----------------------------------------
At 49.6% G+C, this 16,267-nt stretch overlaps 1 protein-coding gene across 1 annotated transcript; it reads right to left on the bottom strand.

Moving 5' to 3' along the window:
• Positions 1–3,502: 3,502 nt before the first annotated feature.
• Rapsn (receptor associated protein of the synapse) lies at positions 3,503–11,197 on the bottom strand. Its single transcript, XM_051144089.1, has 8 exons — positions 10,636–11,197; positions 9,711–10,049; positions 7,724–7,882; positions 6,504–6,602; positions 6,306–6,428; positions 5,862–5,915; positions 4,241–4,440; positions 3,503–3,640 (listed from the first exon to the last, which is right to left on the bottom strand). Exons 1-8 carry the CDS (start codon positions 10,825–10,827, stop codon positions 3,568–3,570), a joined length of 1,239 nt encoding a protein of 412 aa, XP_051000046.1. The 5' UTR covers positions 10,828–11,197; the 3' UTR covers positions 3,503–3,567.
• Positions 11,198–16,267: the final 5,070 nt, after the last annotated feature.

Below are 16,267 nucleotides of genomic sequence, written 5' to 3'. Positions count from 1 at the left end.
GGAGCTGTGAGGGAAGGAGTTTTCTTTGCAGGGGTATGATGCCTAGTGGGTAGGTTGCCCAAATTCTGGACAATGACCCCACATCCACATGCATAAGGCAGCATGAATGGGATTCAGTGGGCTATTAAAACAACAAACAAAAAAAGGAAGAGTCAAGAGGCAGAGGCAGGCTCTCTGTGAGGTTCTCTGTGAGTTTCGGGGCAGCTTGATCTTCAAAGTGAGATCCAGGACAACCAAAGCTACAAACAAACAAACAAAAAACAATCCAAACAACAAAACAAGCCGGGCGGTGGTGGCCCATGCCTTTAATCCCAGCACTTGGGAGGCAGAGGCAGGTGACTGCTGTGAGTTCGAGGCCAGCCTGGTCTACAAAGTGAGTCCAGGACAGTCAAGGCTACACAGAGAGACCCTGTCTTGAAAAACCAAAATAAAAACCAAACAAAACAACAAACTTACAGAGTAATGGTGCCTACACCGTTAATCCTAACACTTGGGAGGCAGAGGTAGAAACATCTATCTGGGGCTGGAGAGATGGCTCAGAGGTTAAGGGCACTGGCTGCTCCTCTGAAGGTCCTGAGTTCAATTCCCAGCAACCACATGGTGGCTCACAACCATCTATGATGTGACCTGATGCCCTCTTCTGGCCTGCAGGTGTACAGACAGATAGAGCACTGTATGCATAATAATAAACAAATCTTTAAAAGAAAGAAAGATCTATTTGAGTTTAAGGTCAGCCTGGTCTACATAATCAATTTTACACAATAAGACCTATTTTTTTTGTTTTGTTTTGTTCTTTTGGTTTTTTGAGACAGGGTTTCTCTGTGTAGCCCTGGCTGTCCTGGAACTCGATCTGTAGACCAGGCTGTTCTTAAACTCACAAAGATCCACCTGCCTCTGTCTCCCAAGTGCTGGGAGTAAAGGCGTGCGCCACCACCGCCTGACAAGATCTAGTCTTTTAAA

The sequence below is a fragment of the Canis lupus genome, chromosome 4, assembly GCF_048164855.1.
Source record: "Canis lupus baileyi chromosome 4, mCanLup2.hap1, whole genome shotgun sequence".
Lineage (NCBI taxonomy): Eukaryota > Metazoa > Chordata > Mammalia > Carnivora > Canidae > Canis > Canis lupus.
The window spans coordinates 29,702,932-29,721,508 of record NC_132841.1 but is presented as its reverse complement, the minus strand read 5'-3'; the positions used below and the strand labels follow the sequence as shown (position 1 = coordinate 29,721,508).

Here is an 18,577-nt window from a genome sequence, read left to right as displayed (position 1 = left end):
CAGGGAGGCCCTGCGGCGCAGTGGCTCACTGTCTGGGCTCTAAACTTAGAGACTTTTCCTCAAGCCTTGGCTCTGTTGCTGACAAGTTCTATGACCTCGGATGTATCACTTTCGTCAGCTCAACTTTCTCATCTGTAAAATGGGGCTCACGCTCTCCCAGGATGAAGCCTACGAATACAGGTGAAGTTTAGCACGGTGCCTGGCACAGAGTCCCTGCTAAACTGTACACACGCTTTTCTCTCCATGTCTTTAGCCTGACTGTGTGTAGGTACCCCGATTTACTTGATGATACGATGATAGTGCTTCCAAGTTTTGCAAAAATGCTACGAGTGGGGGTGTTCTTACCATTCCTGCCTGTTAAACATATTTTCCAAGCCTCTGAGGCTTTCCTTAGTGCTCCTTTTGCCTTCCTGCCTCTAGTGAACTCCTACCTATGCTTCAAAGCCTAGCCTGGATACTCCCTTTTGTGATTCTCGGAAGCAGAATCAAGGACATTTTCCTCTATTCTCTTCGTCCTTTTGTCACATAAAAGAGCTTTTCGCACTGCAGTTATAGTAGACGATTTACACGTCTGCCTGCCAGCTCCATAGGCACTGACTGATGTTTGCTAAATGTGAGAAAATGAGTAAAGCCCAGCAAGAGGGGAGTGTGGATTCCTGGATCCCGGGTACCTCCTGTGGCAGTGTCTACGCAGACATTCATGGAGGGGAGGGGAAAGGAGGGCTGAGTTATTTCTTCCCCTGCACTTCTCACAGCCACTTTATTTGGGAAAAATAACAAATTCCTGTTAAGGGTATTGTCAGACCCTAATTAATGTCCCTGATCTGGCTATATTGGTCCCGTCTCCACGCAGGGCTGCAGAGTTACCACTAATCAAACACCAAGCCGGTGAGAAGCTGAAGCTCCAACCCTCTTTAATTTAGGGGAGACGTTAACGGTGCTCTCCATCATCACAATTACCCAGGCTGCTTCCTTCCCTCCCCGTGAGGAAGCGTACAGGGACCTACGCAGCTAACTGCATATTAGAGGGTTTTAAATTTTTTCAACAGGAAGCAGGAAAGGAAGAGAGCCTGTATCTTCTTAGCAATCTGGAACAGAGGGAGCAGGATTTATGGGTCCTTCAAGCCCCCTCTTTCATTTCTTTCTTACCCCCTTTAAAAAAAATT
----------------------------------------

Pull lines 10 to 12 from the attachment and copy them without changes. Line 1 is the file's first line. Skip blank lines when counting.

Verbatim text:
Lineage (NCBI taxonomy): Eukaryota > Metazoa > Chordata > Mammalia > Carnivora > Canidae > Canis > Canis lupus.
The window spans coordinates 29,702,932-29,721,508 of record NC_132841.1 but is presented as its reverse complement, the minus strand read 5'-3'; the positions used below and the strand labels follow the sequence as shown (position 1 = coordinate 29,721,508).

Here is an 18,577-nt window from a genome sequence, read left to right as displayed (position 1 = left end):